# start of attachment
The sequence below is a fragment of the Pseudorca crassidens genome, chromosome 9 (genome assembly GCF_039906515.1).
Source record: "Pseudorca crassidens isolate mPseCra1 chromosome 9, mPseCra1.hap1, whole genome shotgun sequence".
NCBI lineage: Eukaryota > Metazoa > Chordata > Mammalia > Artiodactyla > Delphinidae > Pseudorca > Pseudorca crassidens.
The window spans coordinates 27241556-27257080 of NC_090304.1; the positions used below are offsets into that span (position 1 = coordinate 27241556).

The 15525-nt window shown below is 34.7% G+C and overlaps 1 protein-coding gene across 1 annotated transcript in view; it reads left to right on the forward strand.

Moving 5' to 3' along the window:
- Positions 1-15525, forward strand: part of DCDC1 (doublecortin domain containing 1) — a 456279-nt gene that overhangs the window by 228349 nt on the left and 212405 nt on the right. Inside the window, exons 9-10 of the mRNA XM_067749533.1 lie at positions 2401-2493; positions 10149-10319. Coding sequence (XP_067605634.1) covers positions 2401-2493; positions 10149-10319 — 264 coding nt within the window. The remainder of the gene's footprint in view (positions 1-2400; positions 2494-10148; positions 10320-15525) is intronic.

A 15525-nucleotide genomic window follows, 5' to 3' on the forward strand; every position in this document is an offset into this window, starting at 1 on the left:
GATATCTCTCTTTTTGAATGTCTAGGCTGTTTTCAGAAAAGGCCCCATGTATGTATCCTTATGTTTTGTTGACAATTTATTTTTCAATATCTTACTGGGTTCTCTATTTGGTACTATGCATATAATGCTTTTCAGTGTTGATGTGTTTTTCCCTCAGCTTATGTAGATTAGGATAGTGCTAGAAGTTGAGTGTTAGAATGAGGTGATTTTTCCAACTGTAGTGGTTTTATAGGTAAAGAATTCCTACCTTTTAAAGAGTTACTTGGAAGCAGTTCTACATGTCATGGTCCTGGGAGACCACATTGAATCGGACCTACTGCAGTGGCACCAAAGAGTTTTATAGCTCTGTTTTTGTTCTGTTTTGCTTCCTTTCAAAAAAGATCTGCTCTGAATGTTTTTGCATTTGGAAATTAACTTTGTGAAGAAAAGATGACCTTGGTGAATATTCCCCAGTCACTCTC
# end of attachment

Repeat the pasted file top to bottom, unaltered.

The sequence below is a fragment of the Pseudorca crassidens genome, chromosome 9 (genome assembly GCF_039906515.1).
Source record: "Pseudorca crassidens isolate mPseCra1 chromosome 9, mPseCra1.hap1, whole genome shotgun sequence".
NCBI lineage: Eukaryota > Metazoa > Chordata > Mammalia > Artiodactyla > Delphinidae > Pseudorca > Pseudorca crassidens.
The window spans coordinates 27241556-27257080 of NC_090304.1; the positions used below are offsets into that span (position 1 = coordinate 27241556).

The 15525-nt window shown below is 34.7% G+C and overlaps 1 protein-coding gene across 1 annotated transcript in view; it reads left to right on the forward strand.

Moving 5' to 3' along the window:
- Positions 1-15525, forward strand: part of DCDC1 (doublecortin domain containing 1) — a 456279-nt gene that overhangs the window by 228349 nt on the left and 212405 nt on the right. Inside the window, exons 9-10 of the mRNA XM_067749533.1 lie at positions 2401-2493; positions 10149-10319. Coding sequence (XP_067605634.1) covers positions 2401-2493; positions 10149-10319 — 264 coding nt within the window. The remainder of the gene's footprint in view (positions 1-2400; positions 2494-10148; positions 10320-15525) is intronic.

A 15525-nucleotide genomic window follows, 5' to 3' on the forward strand; every position in this document is an offset into this window, starting at 1 on the left:
GATATCTCTCTTTTTGAATGTCTAGGCTGTTTTCAGAAAAGGCCCCATGTATGTATCCTTATGTTTTGTTGACAATTTATTTTTCAATATCTTACTGGGTTCTCTATTTGGTACTATGCATATAATGCTTTTCAGTGTTGATGTGTTTTTCCCTCAGCTTATGTAGATTAGGATAGTGCTAGAAGTTGAGTGTTAGAATGAGGTGATTTTTCCAACTGTAGTGGTTTTATAGGTAAAGAATTCCTACCTTTTAAAGAGTTACTTGGAAGCAGTTCTACATGTCATGGTCCTGGGAGACCACATTGAATCGGACCTACTGCAGTGGCACCAAAGAGTTTTATAGCTCTGTTTTTGTTCTGTTTTGCTTCCTTTCAAAAAAGATCTGCTCTGAATGTTTTTGCATTTGGAAATTAACTTTGTGAAGAAAAGATGACCTTGGTGAATATTCCCCAGTCACTCTC